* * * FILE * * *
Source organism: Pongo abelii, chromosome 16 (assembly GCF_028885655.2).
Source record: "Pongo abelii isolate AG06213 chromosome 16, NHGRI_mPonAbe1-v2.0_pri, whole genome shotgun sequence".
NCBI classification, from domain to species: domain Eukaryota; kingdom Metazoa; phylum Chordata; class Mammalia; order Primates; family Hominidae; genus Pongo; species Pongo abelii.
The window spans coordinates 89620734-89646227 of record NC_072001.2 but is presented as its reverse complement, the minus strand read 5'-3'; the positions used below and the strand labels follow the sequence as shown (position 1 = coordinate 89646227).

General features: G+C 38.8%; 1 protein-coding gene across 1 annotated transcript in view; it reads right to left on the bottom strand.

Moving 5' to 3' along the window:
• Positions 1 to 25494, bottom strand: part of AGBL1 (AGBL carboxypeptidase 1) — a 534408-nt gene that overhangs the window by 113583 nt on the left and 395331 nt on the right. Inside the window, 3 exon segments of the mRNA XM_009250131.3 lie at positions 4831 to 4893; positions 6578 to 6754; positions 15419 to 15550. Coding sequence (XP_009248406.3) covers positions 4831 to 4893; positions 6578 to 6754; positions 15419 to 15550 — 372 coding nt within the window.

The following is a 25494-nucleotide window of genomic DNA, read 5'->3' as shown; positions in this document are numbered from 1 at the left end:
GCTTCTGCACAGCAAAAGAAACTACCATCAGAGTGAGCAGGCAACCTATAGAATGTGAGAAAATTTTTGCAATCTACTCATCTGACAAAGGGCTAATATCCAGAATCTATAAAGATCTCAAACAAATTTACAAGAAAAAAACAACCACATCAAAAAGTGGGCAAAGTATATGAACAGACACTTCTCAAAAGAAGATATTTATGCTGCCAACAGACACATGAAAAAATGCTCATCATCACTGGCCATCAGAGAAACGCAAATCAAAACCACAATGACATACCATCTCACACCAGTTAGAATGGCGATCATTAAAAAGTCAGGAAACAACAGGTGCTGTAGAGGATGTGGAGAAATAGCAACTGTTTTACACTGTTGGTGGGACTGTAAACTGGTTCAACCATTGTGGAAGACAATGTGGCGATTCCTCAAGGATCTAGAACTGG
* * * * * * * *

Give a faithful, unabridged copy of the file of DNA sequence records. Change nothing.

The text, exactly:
Source organism: Pongo abelii, chromosome 16 (assembly GCF_028885655.2).
Source record: "Pongo abelii isolate AG06213 chromosome 16, NHGRI_mPonAbe1-v2.0_pri, whole genome shotgun sequence".
NCBI classification, from domain to species: domain Eukaryota; kingdom Metazoa; phylum Chordata; class Mammalia; order Primates; family Hominidae; genus Pongo; species Pongo abelii.
The window spans coordinates 89620734-89646227 of record NC_072001.2 but is presented as its reverse complement, the minus strand read 5'-3'; the positions used below and the strand labels follow the sequence as shown (position 1 = coordinate 89646227).

General features: G+C 38.8%; 1 protein-coding gene across 1 annotated transcript in view; it reads right to left on the bottom strand.

Moving 5' to 3' along the window:
• Positions 1 to 25494, bottom strand: part of AGBL1 (AGBL carboxypeptidase 1) — a 534408-nt gene that overhangs the window by 113583 nt on the left and 395331 nt on the right. Inside the window, 3 exon segments of the mRNA XM_009250131.3 lie at positions 4831 to 4893; positions 6578 to 6754; positions 15419 to 15550. Coding sequence (XP_009248406.3) covers positions 4831 to 4893; positions 6578 to 6754; positions 15419 to 15550 — 372 coding nt within the window.

The following is a 25494-nucleotide window of genomic DNA, read 5'->3' as shown; positions in this document are numbered from 1 at the left end:
GCTTCTGCACAGCAAAAGAAACTACCATCAGAGTGAGCAGGCAACCTATAGAATGTGAGAAAATTTTTGCAATCTACTCATCTGACAAAGGGCTAATATCCAGAATCTATAAAGATCTCAAACAAATTTACAAGAAAAAAACAACCACATCAAAAAGTGGGCAAAGTATATGAACAGACACTTCTCAAAAGAAGATATTTATGCTGCCAACAGACACATGAAAAAATGCTCATCATCACTGGCCATCAGAGAAACGCAAATCAAAACCACAATGACATACCATCTCACACCAGTTAGAATGGCGATCATTAAAAAGTCAGGAAACAACAGGTGCTGTAGAGGATGTGGAGAAATAGCAACTGTTTTACACTGTTGGTGGGACTGTAAACTGGTTCAACCATTGTGGAAGACAATGTGGCGATTCCTCAAGGATCTAGAACTGG